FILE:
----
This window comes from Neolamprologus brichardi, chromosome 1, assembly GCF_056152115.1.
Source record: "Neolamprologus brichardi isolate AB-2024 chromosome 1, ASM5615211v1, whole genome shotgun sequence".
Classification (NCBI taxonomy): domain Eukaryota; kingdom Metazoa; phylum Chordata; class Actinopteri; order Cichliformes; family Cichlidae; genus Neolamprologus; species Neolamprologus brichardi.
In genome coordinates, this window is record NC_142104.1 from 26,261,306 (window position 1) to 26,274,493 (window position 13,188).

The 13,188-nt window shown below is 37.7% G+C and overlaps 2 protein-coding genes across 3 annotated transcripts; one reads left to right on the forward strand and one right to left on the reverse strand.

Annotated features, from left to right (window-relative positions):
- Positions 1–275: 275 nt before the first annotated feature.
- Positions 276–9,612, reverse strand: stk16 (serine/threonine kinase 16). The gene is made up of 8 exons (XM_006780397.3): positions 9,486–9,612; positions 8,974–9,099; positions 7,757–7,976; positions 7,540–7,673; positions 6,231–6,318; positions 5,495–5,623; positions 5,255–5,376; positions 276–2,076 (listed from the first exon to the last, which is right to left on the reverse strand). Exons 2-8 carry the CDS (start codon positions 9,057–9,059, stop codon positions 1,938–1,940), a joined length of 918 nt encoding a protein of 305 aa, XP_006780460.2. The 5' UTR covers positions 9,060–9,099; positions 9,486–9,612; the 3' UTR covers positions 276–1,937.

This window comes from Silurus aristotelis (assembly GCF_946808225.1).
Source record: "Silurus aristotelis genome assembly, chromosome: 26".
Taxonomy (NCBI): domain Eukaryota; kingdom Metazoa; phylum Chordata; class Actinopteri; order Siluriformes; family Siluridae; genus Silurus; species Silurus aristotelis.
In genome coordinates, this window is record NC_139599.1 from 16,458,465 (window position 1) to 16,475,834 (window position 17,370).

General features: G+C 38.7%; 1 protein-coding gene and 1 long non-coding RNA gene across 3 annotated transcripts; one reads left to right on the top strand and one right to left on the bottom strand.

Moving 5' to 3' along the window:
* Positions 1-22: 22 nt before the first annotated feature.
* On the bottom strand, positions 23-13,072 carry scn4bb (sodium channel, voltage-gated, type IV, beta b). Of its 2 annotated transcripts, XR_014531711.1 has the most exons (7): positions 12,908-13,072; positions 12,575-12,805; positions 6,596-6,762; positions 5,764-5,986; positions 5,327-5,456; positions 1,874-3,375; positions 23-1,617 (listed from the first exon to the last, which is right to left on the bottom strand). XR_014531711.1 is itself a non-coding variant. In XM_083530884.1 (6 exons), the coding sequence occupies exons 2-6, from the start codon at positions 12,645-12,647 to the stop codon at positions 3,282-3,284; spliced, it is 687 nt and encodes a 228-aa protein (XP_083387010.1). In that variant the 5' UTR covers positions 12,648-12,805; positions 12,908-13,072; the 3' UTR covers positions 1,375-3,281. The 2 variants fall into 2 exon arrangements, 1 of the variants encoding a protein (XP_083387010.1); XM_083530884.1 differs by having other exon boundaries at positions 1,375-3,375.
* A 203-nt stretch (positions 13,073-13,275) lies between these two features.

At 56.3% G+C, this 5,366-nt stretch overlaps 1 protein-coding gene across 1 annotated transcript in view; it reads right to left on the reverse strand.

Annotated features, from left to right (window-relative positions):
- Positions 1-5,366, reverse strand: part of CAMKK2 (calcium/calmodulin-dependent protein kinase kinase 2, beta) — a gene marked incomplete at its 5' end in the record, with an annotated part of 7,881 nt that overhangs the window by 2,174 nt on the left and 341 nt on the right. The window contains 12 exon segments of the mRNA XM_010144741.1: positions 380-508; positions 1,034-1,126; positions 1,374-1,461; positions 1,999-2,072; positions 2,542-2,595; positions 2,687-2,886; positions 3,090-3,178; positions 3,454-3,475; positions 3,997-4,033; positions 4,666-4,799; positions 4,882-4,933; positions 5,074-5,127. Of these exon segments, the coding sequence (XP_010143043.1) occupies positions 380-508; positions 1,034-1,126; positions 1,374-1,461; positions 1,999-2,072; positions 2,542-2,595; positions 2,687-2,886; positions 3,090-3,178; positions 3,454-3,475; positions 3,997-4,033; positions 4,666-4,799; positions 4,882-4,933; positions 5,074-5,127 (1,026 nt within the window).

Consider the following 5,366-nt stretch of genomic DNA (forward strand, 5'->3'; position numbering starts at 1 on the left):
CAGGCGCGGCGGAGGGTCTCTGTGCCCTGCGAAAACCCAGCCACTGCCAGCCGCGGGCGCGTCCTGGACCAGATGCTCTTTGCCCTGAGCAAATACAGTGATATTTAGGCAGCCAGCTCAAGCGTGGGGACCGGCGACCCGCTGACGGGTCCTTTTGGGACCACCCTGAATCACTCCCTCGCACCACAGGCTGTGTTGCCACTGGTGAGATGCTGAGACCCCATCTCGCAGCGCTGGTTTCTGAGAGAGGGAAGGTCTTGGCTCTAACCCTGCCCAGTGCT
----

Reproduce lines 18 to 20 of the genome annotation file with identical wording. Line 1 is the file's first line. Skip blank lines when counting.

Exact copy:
At 56.3% G+C, this 5,366-nt stretch overlaps 1 protein-coding gene across 1 annotated transcript in view; it reads right to left on the reverse strand.

Annotated features, from left to right (window-relative positions):
- Positions 1-5,366, reverse strand: part of CAMKK2 (calcium/calmodulin-dependent protein kinase kinase 2, beta) — a gene marked incomplete at its 5' end in the record, with an annotated part of 7,881 nt that overhangs the window by 2,174 nt on the left and 341 nt on the right. The window contains 12 exon segments of the mRNA XM_010144741.1: positions 380-508; positions 1,034-1,126; positions 1,374-1,461; positions 1,999-2,072; positions 2,542-2,595; positions 2,687-2,886; positions 3,090-3,178; positions 3,454-3,475; positions 3,997-4,033; positions 4,666-4,799; positions 4,882-4,933; positions 5,074-5,127. Of these exon segments, the coding sequence (XP_010143043.1) occupies positions 380-508; positions 1,034-1,126; positions 1,374-1,461; positions 1,999-2,072; positions 2,542-2,595; positions 2,687-2,886; positions 3,090-3,178; positions 3,454-3,475; positions 3,997-4,033; positions 4,666-4,799; positions 4,882-4,933; positions 5,074-5,127 (1,026 nt within the window).